On his return to London, Farokh was inspired to create his loving interpretation of the dish. He brines the chicken for 24-hours to make it extra juicy and flavourful, combining it with a sweet-and-sour Parsi tomato sauce and saffron rice. Topped with barberries, crispy onions and cashew nuts fried golden in ghee, the magnificent dish is crying out to be shared. ‘I want people to put it in the oven and for their kitchens to fill up with the aromas of saffron and spices and caramelised onions. I want them to be bowled over the same way I was.’
For each of these chefs, some of their very earliest and most primal motives behind cooking were to continue the traditions of shared eating. ‘I got into being a chef because I enjoy cooking food to share,’ says Jon, ‘I never cook alone. I cook for people’. Jon is often told how hard it is to cook for chefs but maintains otherwise: ‘all we want to do is sit there and enjoy that food with you. Food brings that one moment where you all go, ‘yeah, that’s great’ and relax’.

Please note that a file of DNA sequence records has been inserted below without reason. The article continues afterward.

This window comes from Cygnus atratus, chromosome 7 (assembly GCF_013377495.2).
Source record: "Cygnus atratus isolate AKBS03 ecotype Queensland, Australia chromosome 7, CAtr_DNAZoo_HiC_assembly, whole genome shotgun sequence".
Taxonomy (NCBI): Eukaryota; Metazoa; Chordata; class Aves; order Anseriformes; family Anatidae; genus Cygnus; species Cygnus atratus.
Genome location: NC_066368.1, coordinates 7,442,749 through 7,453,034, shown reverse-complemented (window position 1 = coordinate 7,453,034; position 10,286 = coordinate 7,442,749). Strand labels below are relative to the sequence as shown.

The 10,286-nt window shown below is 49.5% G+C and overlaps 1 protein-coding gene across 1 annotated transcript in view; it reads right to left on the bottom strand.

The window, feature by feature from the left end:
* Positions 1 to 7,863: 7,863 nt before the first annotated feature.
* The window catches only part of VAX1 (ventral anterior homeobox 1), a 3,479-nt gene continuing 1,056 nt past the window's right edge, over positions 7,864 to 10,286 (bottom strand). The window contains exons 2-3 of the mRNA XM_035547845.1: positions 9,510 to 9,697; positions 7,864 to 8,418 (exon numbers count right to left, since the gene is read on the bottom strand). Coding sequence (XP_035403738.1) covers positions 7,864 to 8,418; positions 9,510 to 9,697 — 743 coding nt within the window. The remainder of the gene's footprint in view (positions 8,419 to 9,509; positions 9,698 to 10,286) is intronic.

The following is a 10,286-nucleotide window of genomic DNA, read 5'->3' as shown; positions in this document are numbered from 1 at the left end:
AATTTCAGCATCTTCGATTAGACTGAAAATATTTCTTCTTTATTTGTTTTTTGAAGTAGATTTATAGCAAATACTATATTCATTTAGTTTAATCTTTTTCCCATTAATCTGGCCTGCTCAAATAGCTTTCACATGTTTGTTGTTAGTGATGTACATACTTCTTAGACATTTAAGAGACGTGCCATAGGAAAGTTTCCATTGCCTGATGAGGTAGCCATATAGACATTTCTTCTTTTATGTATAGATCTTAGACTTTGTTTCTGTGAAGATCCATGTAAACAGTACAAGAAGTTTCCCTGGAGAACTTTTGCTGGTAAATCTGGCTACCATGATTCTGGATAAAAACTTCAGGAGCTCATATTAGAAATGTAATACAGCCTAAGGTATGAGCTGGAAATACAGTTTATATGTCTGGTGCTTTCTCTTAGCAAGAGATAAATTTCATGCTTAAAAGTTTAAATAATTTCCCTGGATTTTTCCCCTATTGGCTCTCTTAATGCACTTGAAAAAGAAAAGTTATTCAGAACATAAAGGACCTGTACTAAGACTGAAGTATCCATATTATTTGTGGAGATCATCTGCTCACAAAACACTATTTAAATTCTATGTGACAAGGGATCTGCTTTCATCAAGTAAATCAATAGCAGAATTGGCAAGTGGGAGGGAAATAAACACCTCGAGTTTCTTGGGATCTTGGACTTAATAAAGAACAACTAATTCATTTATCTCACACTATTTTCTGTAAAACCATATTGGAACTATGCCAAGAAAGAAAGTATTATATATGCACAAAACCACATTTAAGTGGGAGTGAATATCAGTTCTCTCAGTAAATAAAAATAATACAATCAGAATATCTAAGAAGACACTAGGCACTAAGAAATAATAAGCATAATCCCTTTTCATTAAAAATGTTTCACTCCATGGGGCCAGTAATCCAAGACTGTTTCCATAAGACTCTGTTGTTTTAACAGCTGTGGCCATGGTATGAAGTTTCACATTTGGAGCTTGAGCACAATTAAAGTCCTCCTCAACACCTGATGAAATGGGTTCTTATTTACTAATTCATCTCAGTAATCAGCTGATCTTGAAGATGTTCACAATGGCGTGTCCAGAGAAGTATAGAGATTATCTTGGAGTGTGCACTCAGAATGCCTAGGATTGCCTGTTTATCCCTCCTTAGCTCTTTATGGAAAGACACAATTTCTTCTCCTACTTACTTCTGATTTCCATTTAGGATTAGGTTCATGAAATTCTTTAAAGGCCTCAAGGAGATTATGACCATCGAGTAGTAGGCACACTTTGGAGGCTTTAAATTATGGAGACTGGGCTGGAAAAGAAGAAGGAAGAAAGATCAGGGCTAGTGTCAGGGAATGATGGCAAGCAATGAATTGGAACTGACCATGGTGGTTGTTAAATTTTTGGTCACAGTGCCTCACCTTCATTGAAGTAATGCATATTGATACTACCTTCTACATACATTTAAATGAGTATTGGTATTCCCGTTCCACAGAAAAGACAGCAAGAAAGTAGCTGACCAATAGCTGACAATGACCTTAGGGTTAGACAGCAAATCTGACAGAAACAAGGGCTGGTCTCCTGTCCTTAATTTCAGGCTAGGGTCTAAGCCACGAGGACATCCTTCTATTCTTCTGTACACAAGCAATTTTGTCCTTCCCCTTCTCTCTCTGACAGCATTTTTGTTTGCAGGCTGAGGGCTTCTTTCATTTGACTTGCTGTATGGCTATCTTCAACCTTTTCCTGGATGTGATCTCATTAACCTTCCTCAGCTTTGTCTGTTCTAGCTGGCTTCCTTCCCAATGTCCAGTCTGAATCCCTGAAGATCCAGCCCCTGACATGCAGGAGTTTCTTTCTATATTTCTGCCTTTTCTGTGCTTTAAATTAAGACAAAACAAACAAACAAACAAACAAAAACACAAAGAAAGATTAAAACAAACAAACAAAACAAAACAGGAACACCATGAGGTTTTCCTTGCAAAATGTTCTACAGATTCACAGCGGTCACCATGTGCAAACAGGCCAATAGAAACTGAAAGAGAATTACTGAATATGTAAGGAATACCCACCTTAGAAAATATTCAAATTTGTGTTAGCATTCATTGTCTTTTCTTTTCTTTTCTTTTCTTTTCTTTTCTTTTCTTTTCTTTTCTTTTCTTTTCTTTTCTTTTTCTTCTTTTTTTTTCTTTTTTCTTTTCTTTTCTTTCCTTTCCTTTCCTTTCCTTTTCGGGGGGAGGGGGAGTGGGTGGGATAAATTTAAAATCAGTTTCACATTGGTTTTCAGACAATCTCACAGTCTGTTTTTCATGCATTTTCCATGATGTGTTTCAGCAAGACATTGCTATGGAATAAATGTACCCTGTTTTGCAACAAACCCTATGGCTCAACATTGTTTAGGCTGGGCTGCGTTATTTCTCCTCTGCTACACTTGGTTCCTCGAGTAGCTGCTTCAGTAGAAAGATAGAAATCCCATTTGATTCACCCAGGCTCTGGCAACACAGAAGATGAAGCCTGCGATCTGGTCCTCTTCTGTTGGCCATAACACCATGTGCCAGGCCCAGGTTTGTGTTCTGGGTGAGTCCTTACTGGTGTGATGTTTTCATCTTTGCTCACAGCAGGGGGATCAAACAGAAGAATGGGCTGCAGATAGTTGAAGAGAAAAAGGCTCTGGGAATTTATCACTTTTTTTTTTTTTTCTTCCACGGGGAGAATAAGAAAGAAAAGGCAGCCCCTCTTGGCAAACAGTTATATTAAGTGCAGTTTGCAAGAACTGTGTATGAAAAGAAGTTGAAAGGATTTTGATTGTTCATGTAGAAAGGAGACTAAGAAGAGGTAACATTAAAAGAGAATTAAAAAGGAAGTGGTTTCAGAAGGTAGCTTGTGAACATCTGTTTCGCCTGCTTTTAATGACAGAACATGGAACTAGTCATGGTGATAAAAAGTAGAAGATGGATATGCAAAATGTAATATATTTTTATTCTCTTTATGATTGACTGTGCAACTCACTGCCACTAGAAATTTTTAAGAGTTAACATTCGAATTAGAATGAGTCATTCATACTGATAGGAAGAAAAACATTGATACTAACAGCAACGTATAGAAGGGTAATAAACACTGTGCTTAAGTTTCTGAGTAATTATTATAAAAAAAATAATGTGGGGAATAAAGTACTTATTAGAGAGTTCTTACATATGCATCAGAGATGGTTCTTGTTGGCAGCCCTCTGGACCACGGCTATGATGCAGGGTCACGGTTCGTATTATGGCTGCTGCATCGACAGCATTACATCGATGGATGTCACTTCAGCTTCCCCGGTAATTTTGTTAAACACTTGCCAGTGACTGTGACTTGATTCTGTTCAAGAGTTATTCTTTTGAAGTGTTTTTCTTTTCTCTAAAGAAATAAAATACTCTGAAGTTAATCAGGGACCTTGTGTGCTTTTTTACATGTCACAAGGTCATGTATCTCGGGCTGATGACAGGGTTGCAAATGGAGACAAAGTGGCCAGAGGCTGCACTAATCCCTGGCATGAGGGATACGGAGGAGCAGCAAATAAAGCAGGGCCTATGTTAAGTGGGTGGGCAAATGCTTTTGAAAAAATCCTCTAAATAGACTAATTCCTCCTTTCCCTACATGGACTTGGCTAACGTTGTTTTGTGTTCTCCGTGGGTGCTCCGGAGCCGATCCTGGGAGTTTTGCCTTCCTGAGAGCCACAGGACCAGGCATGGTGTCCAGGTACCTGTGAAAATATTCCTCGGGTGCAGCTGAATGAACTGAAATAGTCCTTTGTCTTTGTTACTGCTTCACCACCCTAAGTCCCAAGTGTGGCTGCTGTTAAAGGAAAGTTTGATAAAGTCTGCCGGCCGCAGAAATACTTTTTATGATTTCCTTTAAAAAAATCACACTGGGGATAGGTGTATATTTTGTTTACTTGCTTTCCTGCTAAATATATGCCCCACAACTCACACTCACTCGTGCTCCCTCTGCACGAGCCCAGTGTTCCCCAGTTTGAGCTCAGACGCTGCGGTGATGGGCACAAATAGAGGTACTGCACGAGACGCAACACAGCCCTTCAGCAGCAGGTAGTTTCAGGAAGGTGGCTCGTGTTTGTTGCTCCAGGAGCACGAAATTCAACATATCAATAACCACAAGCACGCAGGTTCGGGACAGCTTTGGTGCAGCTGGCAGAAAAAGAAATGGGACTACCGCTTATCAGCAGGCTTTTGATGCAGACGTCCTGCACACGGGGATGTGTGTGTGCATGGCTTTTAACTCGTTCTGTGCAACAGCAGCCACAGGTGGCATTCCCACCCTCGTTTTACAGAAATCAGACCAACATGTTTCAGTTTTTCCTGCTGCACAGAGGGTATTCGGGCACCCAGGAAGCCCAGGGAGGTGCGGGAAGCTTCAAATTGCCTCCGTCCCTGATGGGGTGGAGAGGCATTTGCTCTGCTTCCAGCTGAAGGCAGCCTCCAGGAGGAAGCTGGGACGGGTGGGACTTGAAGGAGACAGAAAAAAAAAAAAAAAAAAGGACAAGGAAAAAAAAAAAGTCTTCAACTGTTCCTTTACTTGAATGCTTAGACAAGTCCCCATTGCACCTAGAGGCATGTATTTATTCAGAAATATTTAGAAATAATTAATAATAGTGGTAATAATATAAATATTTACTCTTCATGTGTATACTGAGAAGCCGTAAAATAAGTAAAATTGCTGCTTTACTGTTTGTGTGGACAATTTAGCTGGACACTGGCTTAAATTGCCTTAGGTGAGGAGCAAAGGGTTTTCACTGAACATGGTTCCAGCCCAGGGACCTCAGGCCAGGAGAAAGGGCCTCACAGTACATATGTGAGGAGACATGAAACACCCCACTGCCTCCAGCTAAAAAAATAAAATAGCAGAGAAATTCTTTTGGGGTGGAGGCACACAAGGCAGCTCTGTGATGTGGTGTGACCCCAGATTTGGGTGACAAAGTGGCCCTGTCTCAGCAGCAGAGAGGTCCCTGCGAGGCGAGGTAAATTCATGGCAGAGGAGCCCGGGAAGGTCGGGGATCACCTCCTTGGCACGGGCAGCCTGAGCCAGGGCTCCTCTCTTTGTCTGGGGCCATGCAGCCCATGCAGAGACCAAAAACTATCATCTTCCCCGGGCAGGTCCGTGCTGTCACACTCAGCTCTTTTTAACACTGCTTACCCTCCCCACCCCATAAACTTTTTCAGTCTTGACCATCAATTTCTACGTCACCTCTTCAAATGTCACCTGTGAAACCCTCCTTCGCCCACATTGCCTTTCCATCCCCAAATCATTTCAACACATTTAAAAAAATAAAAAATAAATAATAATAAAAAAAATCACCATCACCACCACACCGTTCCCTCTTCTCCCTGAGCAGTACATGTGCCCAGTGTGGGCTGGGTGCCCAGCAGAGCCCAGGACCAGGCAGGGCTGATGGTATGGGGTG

What makes the culture of sharing yet more magic is that it isn’t confined by place. ‘In many Asian cultures it’s the same,’ says Harneet, ‘Even if you don’t have bigger families, you share with friends’. He describes how, despite travelling across many continents throughout his life, he’s never been able to eat alone; ‘I found it difficult to go to Mahmoun’s in New York and get a falafel in the night if I wasn’t with someone. That’s why my menus are made in such a way.’ som saa co-owner Andy Oliver adds that sharing is central to the way Thais eat, with every meal created to embody balance—between rich, spicy and fresh or crunchy, soft and sharp—and not just in one dish but across the table. It’s in the blueprint of these meals, therefore, that they are shared. ‘It’s rare to eat alone in Thailand,’ says Andy, ‘we want our customers to experience that culture’.
The feasting menus created by each of these chefs, then, are not about mystified cooking techniques, and not even really just about food. They’re about the communal moments that they’ll create around people’s tables. For Tom Harris, food is the magnet that draws everyone together: ‘that’s what it’s all about. It’s about getting together around a table’.